Orders in the sports markets were also up during the year. Most of the increase in order bookings was concentrated in the mid-sized institutions. Orders related to professional sports facilities were down year over year; however in the last quarter of fiscal year 2002, the Company booked an unusually high level of orders for major league facilities which generated net sales in fiscal year 2003.

The increase in net sales for the business markets was the result of an expanding line of products, a growing distribution network and the overall growth in product acceptance, as commercial establishments understand the advantages of LED based electronic displays. These positive factors have been partially offset by the declining economic conditions and the constraints that exist in the marketplace in general related to the obtaining of permits to install electronic displays. In addition, the Company has focused on sales to national accounts, primarily national retail type organizations and billboard companies. During the year, sales to this area of the market began to decline, however the Company believes that this portion of the business market will see growth in the future. The Company


18



also believes that sales in the business market is expected to continue expanding at rates faster than what the Company experienced in fiscal year 2003, however growth in this market is dependant on the state of the economy. The increase in orders for the year in this market was also due to the same factors affecting sales as most of the business in this market is comprised of orders that generally ship quickly compared to orders in some other markets of the Company where lead times may be longer.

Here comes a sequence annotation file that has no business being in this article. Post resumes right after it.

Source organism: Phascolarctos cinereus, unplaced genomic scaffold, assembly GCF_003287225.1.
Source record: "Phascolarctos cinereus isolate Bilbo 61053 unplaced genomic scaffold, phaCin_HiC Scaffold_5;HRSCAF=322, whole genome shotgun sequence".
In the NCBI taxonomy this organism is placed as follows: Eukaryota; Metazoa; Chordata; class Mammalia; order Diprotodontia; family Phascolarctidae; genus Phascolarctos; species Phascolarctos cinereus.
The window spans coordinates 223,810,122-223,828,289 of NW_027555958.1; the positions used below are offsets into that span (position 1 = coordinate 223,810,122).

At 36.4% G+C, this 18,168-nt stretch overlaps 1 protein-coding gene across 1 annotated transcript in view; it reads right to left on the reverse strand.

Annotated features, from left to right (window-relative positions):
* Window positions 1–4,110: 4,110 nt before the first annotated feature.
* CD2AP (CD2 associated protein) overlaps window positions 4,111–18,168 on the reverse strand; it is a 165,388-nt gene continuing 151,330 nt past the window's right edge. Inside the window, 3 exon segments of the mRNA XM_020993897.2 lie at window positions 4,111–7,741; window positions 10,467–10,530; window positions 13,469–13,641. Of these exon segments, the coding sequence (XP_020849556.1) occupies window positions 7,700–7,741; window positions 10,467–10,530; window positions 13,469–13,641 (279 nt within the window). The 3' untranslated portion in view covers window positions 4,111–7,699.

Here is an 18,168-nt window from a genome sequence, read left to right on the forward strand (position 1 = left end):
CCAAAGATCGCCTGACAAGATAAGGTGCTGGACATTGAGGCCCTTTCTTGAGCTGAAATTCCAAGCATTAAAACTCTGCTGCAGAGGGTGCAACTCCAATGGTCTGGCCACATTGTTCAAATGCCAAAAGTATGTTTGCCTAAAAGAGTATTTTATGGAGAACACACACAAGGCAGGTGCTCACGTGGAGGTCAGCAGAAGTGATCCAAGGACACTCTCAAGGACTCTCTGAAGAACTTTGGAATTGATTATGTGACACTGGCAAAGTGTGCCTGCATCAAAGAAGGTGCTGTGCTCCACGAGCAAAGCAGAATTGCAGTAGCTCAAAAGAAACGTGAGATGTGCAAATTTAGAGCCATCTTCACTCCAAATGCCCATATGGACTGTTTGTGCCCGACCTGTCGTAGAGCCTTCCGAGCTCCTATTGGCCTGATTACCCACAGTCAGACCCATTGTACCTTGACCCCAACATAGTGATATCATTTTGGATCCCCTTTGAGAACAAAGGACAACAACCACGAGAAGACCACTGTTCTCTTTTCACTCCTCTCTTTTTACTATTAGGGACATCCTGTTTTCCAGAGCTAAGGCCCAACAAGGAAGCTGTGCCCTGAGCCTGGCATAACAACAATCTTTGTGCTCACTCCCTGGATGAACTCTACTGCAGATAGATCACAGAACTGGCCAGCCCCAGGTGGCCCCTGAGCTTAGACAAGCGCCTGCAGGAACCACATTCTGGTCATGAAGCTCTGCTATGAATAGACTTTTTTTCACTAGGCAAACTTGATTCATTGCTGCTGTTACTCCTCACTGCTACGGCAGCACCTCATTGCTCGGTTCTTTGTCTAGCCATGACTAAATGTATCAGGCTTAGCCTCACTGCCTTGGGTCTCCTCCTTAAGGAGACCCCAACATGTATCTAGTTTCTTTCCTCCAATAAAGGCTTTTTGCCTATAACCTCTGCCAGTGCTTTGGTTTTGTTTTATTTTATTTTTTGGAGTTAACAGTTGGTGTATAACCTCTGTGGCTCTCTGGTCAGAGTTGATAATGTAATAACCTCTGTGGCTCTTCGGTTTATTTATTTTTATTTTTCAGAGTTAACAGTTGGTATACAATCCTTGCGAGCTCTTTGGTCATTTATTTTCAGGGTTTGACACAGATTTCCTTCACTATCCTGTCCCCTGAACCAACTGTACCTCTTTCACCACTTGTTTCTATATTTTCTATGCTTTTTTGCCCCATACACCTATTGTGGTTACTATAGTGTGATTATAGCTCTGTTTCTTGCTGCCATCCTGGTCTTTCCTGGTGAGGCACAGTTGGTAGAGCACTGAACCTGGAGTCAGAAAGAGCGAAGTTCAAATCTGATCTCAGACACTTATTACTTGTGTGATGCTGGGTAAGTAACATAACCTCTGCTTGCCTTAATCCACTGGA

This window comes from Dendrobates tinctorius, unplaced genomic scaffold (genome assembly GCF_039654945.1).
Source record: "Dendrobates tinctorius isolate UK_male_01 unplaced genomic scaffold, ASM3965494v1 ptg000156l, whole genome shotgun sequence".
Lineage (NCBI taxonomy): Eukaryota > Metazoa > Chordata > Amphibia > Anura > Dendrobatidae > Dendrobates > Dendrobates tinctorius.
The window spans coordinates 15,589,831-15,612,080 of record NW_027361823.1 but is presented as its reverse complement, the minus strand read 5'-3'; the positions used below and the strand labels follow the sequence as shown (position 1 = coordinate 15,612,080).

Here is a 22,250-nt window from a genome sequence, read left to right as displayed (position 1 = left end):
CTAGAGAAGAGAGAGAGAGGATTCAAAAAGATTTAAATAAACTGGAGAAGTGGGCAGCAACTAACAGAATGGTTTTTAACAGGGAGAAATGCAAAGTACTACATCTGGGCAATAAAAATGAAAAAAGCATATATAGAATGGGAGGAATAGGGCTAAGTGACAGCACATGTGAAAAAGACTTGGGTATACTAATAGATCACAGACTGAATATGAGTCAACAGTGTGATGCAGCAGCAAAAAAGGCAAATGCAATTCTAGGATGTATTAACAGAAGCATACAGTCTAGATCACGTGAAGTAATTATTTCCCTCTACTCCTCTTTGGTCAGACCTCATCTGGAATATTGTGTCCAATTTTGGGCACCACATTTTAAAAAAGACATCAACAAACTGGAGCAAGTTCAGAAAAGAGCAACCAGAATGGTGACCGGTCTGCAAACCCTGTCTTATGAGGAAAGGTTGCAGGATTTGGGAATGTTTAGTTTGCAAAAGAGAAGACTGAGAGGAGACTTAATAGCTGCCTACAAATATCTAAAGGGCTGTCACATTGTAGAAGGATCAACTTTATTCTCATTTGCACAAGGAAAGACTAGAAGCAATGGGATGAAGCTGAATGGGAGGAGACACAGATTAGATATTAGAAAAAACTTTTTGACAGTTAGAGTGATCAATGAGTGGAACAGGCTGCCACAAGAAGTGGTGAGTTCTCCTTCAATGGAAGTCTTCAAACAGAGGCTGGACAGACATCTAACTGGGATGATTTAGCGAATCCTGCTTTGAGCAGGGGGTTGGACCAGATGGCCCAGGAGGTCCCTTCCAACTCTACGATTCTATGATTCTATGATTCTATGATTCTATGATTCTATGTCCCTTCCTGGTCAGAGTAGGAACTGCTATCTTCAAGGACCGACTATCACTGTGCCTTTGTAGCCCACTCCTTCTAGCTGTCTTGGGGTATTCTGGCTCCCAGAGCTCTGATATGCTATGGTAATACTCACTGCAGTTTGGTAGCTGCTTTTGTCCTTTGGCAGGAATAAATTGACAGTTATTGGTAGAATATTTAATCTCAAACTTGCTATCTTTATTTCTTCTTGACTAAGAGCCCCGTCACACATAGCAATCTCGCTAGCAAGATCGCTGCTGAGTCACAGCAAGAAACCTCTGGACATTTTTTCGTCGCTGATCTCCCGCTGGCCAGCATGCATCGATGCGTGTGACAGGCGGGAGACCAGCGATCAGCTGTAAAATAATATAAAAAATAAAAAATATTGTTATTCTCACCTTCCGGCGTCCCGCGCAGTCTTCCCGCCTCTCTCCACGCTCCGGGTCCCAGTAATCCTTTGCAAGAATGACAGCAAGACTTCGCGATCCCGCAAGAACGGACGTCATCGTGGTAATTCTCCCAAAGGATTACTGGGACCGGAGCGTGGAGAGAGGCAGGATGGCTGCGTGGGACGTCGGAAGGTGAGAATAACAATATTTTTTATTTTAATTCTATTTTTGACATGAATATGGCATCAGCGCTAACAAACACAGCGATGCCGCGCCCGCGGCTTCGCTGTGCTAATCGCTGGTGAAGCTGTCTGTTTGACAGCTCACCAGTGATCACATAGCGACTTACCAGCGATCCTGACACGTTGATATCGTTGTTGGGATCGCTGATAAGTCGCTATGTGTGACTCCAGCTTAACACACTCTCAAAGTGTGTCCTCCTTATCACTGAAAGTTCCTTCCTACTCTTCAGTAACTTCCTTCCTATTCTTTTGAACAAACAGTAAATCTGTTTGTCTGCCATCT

The increase in sales in the transportation market was due to a number of factors, including the overall product offerings, and its efforts in previous years to grow and develop its relationships with customers, including departments of transportation and transportation system integrators, resulting in repeat sales. The increase in the transportation market was partially offset by a decline in sales in the aviation portion of the market which is primarily the result of the state of that business overall, but also due to the inclusion in fiscal year 2002 of a single large order for a major airline. No similar order in that portion of the transportation market existed in fiscal year 2003. The increase in orders for the year in this market was also due to the same factors affecting sales.

Net sales decreased 2.3% to $148.8 million for fiscal year 2002 as compared to approximately $152.3 million for fiscal year 2001. Net sales in the sports and transportation markets increased in fiscal year 2002 over fiscal year 2001, while sales in the business markets declined, offsetting the sports and transportation increases. The increases in the sports markets were primarily in smaller venues as compared to larger venues. The larger venue revenues were down as a result of the actual timing of orders, which were booked later than expected in the fourth quarter of fiscal year 2002. Order bookings were up in all categories of the sports market, including large and small venues.